Getting a Fair Workers’ Comp Settlement for Permanent Partial Disability

Find out if your workers’ comp injury qualifies for a permanent partial disability settlement, and why the insurance company will fight to keep you from getting it.

Workers’ compensation insurance provides benefits to workers injured on the job.

Standard benefits include money for medical and therapy bills, medications, costs of transportation to and from doctor appointments, and partial wage reimbursement.

The goal is to help injured workers heal and return to their jobs as quickly as possible.

But what happens when you’ve been hurt so badly that you can never go back to your job?

Workers’ Comp and Permanent Partial Disability

Permanent partial disability (PPD) means an injured worker will never be able to go back to the kind of work they were doing when they were injured.

PPD is one of four disability categories used in workers’ compensation cases to define an injured worker’s ability to return to work.

Definition of Workers’ Comp Disability Categories

  • Temporary Total Disability completely prevents you from working for a limited amount of time.
  • Temporary Partial Disability prevents you from doing some, but not all, of your job duties for a limited amount of time.
  • Permanent Total Disability prevents you from ever returning to work, whether for your current employer or another employer.
  • Permanent Partial Disability is a permanent injury that partially impairs your ability to work.

Permanent partial disability claims are the most common work injury claims, representing over half of all workers’ comp claims filed each year in the United States. PPD can result from a wide range of work injuries, from physical injuries to mental health problems.

Permanent partial disability can be caused by traditional physical work injuries like herniated disks, burns or amputations. It is also caused by occupational diseases, such as lung disease from asbestos poisoning or toxic fumes.

The most commonly reported PPD injuries are:

  • Back injuries (most common of all)
  • Knee injuries
  • Vision loss
  • Carpal Tunnel Syndrome
  • Nerve damage to the shoulder and neck areas
  • Amputation of fingers, toes, or entire limbs
  • Hearing loss
  • Post-traumatic Stress Disorder (PTSD)

Reaching Maximum Medical Improvement

A determination of permanent partial disability can only be made after you reach a level of Maximum Medical Improvement (MMI).

This happens when your primary doctor decides your medical condition is stable and won’t improve with further treatment.

Reaching MMI doesn’t mean your medical treatment is complete. You may require ongoing medical or chiropractic care, and therapy so your disability doesn’t worsen.

The cost of ongoing medical care is normally covered by your workers’ comp medical benefit.

Once your doctor decides you have reached MMI, the insurance company may want you to submit to an Independent Medical Examination (IME) performed by one of their doctors.

If you haven’t already consulted a workers compensation attorney, now’s the time. From here on out, the insurance company will fight you every step of the way.

The IME doctor is not interested in what’s best for you. Anything you say to the IME doctor or staff can be used against you. Don’t expect the doctor to spend more than a few minutes looking you over. You will not get any treatment or medical advice.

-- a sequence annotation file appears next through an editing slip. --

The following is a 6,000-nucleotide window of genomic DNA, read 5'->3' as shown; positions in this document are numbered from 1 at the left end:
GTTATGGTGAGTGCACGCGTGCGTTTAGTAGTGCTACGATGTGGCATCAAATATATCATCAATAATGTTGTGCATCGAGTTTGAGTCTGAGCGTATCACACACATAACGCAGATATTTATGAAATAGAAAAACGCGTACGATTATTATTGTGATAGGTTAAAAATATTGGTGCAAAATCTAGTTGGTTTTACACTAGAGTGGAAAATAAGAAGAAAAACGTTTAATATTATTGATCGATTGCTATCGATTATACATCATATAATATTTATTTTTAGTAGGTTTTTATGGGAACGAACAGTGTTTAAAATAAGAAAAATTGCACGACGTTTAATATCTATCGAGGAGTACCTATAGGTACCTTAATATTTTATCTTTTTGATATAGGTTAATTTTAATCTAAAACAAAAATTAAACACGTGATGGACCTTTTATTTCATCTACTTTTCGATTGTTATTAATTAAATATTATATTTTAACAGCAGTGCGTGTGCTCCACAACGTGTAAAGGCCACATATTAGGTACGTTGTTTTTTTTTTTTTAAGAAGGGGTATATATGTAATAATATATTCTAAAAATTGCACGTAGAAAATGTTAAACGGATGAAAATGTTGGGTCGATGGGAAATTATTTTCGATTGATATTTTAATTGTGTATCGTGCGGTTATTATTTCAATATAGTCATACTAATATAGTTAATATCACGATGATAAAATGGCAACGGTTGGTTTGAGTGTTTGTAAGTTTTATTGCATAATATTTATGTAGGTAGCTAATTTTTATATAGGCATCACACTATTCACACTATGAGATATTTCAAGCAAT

The workers’ compensation insurance company does not want to pay large disability settlements to injured workers like you. They would like nothing more than for the IME doctor to give them an excuse to shut down your claim.

These doctors are supposed to be independent, but there’s a conflict of interest. Doctors employed by insurance companies may be under pressure to conduct IMEs in favor of insurance company standards.

Your Workers’ Comp Disability Rating

In most cases, the insurance company’s doctor performing your independent medical exam determines the type and severity of your disability.

Based on the evaluation results, the doctor assigns a percentage representing your level of disability and sends a report to the workers’ compensation board.

A permanent partial disability rating may range anywhere from one to 99 percent. The majority are between five and 35 percent. A rating of 100 percent indicates permanent total disability.

Doctors performing IMEs usually base a PPD percentage on guidelines established by the American Medical Association’s “Guides to the Evaluation of Permanent Impairment.”

To better understand the guidelines, you can purchase a copy of the Guides online or check with your local library.

The guidelines are updated as medical standards change, so make sure you are using the Guides edition that is accepted by your state’s workers’ compensation board.

Your disability rating will have a huge impact on the amount of any workers’ compensation settlement.

If you disagree with the IME doctor’s rating of your disability, contact an attorney.

Fighting for a Fair Disability Settlement

Workers’ compensation benefits will cover the medical costs related to your workplace injuries and provide a weekly wage replacement benefit, usually for about two-thirds of your base pay.

Benefits may also include a lump sum or structured settlement award for an on-the-job injury resulting in a permanent partial disability.

The workers’ compensation board hearing your claim considers several factors when calculating the dollar amount of your disability settlement.